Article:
Passion ~ Music ~ Murder
Laura Wade on Kreutzer vs Kreutzer

Did she or didn’t she?  Only you can decide.

Tolstoy’s 1889 novella The Kreutzer Sonata, which takes its title from the Beethoven violin sonata played during the story, itself inspired Janáček’s 1923 string quartet of the same name.  Kreutzer vs Kreutzer links together these three great works: a quartet surrounding a (love) trio, a duo at the centre.

The Tolstoy is provocative: a single, uncontested voice, the murderer Pozdnyshev, meets the book’s nameless narrator on a train.  He discusses with him the dangers of women, music and sex; he has killed his wife, he says, because she was unfaithful to him with a violinist.  Moreover, the sexual flame between them was ignited by the demonic force of the Kreutzer Sonata, music which, Pozdnyshev believes, is too powerful to be played in polite society.

Pozdnyshev’s wife and her supposed lover, the violinist Trukhachevsky, are never given the chance to defend themselves; we barely hear their voices in the novella.  For a dramatist, unheard voices are irresistible, an invitation.  Pozdnyshev has a whole book in which to put his case, so it seemed fair for him to shut up here, and for his wife and the violinist to speak instead.  Women are less quiet nowadays, and this 21st century writer found plenty for a 19th century woman to say.

Two characters, then – a woman and a man – and a world of possibilities.

Did she or didn’t she?  Did the infidelity take place, or is everything the product of a husband’s jealous imagination?  Some may think Pozdnyshev is right to trust his instincts, that there’s no smoke without fire.  Others might be incensed that he can’t tell the difference between a musical partnership and a sexual one.  We may sympathise when he is excluded from the tight circle the musicians create around themselves, but hasn’t he just mistaken the glow of a triumphant performance for the flush of forbidden love?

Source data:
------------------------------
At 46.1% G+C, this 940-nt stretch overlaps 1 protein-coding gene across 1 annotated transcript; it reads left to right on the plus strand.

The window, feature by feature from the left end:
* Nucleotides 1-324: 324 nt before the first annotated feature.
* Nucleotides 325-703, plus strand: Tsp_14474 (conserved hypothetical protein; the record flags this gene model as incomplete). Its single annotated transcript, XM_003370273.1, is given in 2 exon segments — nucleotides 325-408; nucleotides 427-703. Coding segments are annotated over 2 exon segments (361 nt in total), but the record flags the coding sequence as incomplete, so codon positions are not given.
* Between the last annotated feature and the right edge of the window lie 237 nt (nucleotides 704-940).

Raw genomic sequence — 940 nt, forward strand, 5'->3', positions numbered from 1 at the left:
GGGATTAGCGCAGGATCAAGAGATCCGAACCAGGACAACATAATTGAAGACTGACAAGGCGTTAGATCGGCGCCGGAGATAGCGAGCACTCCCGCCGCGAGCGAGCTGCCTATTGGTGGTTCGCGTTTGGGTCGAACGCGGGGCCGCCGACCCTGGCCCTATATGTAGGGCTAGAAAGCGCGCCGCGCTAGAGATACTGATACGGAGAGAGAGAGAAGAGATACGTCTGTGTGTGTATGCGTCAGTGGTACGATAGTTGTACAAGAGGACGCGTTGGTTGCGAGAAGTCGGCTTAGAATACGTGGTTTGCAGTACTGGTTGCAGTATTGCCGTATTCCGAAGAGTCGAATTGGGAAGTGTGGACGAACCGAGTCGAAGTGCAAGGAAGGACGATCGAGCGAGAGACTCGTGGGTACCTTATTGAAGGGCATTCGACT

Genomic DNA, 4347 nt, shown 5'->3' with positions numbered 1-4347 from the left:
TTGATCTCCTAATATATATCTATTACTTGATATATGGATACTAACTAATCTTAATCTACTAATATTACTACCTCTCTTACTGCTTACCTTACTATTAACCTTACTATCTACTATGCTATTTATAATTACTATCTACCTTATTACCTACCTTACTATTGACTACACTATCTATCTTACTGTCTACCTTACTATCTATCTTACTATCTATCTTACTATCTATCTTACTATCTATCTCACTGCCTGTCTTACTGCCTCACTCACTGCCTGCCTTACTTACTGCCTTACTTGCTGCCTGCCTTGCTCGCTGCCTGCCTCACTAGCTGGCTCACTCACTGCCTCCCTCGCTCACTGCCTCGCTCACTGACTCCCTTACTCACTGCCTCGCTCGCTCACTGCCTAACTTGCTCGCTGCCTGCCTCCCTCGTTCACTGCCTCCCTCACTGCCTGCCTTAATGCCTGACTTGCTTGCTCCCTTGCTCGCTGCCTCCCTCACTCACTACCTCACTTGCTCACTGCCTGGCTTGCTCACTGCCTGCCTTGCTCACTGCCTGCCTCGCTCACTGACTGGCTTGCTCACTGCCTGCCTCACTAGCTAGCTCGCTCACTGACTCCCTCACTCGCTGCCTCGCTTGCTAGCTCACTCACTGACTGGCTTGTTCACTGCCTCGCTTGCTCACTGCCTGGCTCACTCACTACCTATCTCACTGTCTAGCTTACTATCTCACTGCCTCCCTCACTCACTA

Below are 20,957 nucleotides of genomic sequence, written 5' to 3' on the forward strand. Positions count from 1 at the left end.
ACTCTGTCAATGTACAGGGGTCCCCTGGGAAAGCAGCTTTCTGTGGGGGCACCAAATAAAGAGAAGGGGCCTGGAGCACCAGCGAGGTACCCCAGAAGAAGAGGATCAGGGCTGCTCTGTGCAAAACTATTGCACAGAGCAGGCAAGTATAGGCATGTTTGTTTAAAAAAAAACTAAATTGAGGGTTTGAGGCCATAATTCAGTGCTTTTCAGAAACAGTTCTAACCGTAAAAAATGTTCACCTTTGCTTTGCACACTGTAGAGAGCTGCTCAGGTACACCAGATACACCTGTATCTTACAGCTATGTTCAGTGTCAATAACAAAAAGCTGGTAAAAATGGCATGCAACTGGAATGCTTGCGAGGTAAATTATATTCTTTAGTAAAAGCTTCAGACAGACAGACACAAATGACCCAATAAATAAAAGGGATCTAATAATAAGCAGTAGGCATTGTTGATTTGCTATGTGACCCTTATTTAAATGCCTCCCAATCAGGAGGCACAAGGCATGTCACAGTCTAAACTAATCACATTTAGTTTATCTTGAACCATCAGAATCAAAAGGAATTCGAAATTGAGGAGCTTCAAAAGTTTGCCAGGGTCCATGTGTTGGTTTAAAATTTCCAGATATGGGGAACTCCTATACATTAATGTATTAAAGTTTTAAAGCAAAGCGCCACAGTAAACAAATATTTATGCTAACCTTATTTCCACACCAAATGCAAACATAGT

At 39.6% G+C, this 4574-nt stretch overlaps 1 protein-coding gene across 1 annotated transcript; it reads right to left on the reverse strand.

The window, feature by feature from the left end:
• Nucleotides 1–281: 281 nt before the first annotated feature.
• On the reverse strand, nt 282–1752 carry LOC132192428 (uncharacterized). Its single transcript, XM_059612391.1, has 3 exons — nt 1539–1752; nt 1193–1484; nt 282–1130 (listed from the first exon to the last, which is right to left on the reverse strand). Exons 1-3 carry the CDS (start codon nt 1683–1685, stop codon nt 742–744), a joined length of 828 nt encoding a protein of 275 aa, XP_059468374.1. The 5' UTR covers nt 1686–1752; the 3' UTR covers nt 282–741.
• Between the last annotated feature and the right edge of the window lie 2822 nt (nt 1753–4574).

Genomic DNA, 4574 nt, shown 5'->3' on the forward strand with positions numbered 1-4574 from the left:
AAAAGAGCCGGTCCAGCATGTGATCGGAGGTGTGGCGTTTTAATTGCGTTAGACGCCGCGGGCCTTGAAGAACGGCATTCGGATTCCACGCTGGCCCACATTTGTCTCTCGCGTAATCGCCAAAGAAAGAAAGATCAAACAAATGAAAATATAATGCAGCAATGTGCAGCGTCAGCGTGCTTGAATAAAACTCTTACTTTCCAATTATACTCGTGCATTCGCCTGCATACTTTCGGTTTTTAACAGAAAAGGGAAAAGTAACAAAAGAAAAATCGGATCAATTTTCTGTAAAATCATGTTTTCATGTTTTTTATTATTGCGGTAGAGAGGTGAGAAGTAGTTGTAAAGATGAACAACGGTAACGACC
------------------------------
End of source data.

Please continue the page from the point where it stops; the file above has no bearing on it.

What did Janáček think?  He was a man in the grip of an obsessive and never-consummated passion for a married woman, Kamila Stösslová.  We know from his letters (he wrote to Stösslová more than 700 times) that he sympathised with Pozdnyshev’s wife, whom he called ‘a poor woman, tormented and run down’.  Perhaps he saw himself in the character of the violinist and considered both players victims of circumstance.  He may, too, have disliked Mrs Pozdnyshev being held to blame for a man’s attraction to her, a situation with which modern audiences are unfortunately still familiar.

The beauty of theatre is that we can explore both paths.  These scenes propose two different versions of what happened – one, as imagined by Pozdnyshev/Tolstoy while listening to the Beethoven, the other, as seen through Janáček’s eyes and underscored by his jagged, psychological quartet.  Two parallel universes, the product of different choices made by the same characters.  The truth may lie at either pole – or at any point between.

Laura Wade
July 2015

Kreutzer vs Kreutzer

Starring Samuel West and Jemima Rooper, and featuring members of Aurora Orchestra, is live at St George’s Bristol on Sunday 2 October at 7pm. Read more.

Tickets £25, £20, £15, £10, £5 Students/U18s (limited availability) (plus fees)




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